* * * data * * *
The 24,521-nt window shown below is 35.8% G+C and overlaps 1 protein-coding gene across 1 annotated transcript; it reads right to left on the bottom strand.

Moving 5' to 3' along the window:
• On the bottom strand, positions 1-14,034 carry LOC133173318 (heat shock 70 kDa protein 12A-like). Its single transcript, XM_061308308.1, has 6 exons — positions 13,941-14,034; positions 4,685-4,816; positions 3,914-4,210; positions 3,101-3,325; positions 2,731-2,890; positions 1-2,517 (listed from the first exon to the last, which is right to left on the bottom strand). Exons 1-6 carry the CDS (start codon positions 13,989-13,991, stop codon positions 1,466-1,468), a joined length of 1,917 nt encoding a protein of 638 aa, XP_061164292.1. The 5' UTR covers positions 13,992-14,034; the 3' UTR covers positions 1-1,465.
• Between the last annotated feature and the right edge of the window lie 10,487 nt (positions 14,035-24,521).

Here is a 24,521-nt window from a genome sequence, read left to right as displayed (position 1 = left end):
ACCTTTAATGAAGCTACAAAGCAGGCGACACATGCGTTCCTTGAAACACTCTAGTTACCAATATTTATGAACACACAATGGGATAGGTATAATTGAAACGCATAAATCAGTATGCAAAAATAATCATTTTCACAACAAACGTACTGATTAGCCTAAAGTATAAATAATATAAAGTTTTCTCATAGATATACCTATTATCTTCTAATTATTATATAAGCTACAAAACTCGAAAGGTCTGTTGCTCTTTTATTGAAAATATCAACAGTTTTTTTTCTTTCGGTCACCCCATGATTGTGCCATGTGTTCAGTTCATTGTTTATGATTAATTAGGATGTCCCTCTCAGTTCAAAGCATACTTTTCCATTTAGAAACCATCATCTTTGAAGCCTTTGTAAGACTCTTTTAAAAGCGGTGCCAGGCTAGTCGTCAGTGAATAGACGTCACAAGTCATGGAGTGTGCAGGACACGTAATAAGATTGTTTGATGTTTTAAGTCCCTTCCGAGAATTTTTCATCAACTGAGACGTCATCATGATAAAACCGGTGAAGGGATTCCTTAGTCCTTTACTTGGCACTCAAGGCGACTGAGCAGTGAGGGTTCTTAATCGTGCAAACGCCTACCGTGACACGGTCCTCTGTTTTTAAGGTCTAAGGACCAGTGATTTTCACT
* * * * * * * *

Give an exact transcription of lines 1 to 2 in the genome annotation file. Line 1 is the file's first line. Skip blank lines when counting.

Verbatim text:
The 24,521-nt window shown below is 35.8% G+C and overlaps 1 protein-coding gene across 1 annotated transcript; it reads right to left on the bottom strand.

Moving 5' to 3' along the window: